When Rigel Pharma bought olutasidenib from Forma Therapeutics, it acquired a drug that already secured a PDUFA date at the FDA — for February 2023. But regulators are ready to give their OK sooner than that.

The FDA has approved the IDH1 inhibitor as a treatment for adult patients with relapsed or refractory acute myeloid leukemia who have a susceptible IDH-1 (isocitrate dehydrogenase-1) mutation as detected by an FDA-greenlit test. Rigel will market it as Rezlidhia.

Illustration: Assistant Editor Kathy Wong for Endpoints News

As mon­ey pours in­to dig­i­tal ther­a­peu­tics, in­sur­ance cov­er­age crawls



Talk therapy didn’t help Lily with attention deficit hyperactivity disorder, or ADHD. But a video game did.

As the 10-year-old zooms through icy waters and targets flying creatures on the snow-capped planet Frigidus, she builds attention skills, thanks to Akili Interactive Labs’ video game EndeavorRx. She’s now less anxious and scattered, allowing her to stay on a low dose of ADHD medication, according to her mom Violet Vu.

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Eli Lil­ly’s Alzheimer’s drug clears more amy­loid ear­ly than Aduhelm in first-ever head-to-head. Will it mat­ter?

Ahead of the FDA’s decision on Eli Lilly’s Alzheimer’s drug donanemab in February, the Big Pharma is dropping a first cut of data from one of the more interesting trials — but less important in a regulatory sense — at an Alzheimer’s conference in San Francisco.

In the unblinded 148-person study, Eli Lilly pitted its drug against Aduhelm, Biogen’s drug that won FDA approval but lost Medicare coverage outside of clinical trials. Notably, the study didn’t look at clinical outcomes, but rather the clearance of amyloid, a protein whose buildup is associated with Alzheimer’s disease, in the brain.

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Philip Tagari switch­es Am­gen's dis­cov­ery lab for in­sitro's ma­chine learn­ing tools; CEO Joaquin Du­a­to to chair J&J's board

In February, Philip Tagari will take a few days of retirement and then immediately return to industry. He won’t be leading the therapeutics discovery unit for a large biopharma, though.

He’ll trade in his Amgen hat for chief scientist at a machine learning startup that has reeled in hundreds of millions in capital to lay the groundwork for a much-hyped new model of drug discovery that aims to speed up the time to new clinical assets.

Tim Pearson, Carrick Therapeutics CEO

Pfiz­er backs $60M in­fu­sion in­to Car­rick, teams up on breast can­cer treat­ment

In a big week for Carrick Therapeutics, the company announced $60 million in funding for its lead breast cancer drug and development of a second program, as well as a collaboration with Pfizer for combo development.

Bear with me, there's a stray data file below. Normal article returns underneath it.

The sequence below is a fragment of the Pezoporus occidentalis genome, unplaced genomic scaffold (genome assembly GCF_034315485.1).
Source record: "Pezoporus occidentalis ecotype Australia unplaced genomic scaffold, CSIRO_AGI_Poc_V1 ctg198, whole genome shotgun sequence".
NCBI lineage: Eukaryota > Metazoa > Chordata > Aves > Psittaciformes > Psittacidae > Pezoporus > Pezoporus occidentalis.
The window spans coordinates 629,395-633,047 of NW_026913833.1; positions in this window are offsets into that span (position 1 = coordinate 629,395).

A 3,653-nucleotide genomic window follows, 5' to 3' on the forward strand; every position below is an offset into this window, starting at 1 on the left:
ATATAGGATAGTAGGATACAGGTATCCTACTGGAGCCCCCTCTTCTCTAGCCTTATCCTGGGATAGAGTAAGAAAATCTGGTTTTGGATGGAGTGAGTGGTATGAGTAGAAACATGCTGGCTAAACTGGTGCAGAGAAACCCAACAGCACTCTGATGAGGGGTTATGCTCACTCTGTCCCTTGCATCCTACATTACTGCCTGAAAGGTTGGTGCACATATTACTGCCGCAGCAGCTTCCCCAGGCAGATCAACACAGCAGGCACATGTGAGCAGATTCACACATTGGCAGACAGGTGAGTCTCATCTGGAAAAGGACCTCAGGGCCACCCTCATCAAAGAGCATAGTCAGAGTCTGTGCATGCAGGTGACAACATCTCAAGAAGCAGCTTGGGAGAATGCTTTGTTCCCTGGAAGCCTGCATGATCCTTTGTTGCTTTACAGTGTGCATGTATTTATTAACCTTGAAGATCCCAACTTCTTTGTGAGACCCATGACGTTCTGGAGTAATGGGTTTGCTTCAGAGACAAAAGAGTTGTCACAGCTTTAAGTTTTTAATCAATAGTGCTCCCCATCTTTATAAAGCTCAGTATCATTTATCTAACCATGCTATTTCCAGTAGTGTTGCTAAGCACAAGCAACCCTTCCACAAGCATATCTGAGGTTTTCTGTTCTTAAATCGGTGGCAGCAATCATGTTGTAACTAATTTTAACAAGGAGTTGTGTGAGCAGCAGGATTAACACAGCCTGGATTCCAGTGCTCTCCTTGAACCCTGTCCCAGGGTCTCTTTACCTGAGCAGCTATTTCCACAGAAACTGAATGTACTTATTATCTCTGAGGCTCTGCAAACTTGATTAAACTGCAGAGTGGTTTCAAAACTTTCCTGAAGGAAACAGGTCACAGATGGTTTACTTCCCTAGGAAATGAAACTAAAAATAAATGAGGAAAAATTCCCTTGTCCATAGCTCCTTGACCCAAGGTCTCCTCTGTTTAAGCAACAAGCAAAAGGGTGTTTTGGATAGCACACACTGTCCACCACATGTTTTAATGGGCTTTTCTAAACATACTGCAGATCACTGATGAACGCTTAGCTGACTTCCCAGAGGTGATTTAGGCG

The $35 million from Pfizer comes with an agreement under which Pfizer will support Carrick’s Phase II study of samuraciclib in combination with Pfizer’s Faslodex for advanced breast cancer. Along with the investment, Adam Schayowitz, vice president and development head of breast cancer, colorectal cancer and melanoma at Pfizer global product development, will join Carrick’s scientific advisory board.

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Paul Hudson, Sanofi CEO (Romuald Meigneux/Sipa via AP Images)

Sanofi and Am­gen are bring­ing cash to cov­er the ta­ble stakes for the Hori­zon M&A game

With the market cap on Horizon Therapeutics $HZNP pushed up to the $23 billion mark today, one of the Big Pharmas in the hunt for a major league buyout deal signaled it’s playing the M&A game with cash.

Paris-based Sanofi, where CEO Paul Hudson has been largely focused on some risky biotech acquisitions to win some respect for its future pipeline prospects, issued a statement early Friday — complying with Rule 2.12 of the Irish takeover rules — making clear that while the certainty or size of an offer can’t be determined, any offer “will be solely in cash.” And Amgen CEO Robert Bradway came right in behind him, filing a statement on the London Stock Exchange overnight that any offer they may make will “likely” be in cash as well.

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Tim Van Hauwermeiren, argenx CEO

Ar­genx pur­chas­es $100M+ FDA pri­or­i­ty re­view vouch­er from blue­bird bio

Argenx’s Vyvgart is due for a speedy review at the FDA, thanks to a $102 million priority review voucher (PRV).

The Netherland-based biotech picked up the PRV from bluebird bio, the companies announced on Wednesday. PRVs shorten a drug’s FDA review period from 10 months to 6 months, though they often sell on the open market for around $100 million each.

Argenx plans on using the express ticket on efgartigimod, its neonatal Fc receptor (FcRn) blocker marketed as Vyvgart for adults with generalized myasthenia gravis (gMG). While Vyvgart won its first approval last December for the chronic neuromuscular disease — which is characterized by difficulties with facial expression, speech, swallowing and breathing — CEO Tim Van Hauwermeiren said in a news release that he plans to “be active in fifteen disease targets by 2025.”